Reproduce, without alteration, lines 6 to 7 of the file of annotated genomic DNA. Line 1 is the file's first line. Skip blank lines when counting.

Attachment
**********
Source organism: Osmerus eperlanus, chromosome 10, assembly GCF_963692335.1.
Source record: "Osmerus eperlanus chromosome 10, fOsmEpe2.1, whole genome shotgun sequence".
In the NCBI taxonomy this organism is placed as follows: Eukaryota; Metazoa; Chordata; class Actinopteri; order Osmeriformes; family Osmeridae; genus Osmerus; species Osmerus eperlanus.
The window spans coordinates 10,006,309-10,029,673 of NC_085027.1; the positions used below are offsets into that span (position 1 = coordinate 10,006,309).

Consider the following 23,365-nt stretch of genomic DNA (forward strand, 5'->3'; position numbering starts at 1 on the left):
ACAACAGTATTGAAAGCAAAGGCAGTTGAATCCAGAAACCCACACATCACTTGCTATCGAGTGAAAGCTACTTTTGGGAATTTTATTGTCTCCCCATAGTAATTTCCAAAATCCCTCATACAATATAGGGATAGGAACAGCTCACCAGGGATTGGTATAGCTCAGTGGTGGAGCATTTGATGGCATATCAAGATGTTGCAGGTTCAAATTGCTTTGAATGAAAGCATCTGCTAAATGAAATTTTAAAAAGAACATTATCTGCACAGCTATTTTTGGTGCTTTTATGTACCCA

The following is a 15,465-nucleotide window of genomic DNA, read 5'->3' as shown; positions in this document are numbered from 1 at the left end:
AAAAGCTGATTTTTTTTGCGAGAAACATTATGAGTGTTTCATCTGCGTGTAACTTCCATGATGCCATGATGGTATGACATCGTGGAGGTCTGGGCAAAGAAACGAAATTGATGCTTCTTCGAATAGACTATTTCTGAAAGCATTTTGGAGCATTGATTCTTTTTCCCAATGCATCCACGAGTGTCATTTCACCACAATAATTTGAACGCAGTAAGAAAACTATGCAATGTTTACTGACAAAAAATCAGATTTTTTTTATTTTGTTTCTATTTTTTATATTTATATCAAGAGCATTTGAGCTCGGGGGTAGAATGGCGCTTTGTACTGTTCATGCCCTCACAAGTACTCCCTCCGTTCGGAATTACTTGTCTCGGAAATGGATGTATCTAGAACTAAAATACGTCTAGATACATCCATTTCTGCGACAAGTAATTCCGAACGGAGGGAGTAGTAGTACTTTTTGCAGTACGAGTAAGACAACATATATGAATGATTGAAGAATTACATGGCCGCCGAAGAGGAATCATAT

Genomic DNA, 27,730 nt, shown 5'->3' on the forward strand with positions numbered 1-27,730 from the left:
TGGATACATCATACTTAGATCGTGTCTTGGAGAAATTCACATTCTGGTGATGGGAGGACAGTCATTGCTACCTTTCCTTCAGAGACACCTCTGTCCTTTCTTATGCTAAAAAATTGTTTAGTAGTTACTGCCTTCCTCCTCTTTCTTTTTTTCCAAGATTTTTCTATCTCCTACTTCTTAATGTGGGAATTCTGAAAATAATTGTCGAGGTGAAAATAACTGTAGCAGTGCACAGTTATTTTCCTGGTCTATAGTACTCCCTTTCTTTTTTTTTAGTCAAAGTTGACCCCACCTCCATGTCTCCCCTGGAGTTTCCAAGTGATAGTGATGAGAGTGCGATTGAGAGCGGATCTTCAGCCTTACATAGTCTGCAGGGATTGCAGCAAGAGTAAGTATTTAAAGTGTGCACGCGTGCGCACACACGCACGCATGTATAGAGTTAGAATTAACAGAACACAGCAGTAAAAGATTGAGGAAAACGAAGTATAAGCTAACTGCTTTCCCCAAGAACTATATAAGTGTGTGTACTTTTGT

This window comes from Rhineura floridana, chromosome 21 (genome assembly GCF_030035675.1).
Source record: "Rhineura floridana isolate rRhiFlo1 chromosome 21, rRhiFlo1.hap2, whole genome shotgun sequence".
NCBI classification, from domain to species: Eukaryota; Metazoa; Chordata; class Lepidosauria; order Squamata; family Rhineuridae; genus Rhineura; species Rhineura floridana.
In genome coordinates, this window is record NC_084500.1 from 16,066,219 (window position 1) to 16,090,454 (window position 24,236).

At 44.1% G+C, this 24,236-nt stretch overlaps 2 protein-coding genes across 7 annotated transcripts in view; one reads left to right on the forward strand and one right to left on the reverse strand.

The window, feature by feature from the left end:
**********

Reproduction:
ACAACAGTATTGAAAGCAAAGGCAGTTGAATCCAGAAACCCACACATCACTTGCTATCGAGTGAAAGCTACTTTTGGGAATTTTATTGTCTCCCCATAGTAATTTCCAAAATCCCTCATACAATATAGGGATAGGAACAGCTCACCAGGGATTGGTATAGCTCAGTGGTGGAGCATTTGATGGCATATCAAGATGTTGCAGGTTCAAATTGCTTTGAATGAAAGCATCTGCTAAATGAAATTTTAAAAAGAACATTATCTGCACAGCTATTTTTGGTGCTTTTATGTACCCA

The following is a 15,465-nucleotide window of genomic DNA, read 5'->3' as shown; positions in this document are numbered from 1 at the left end: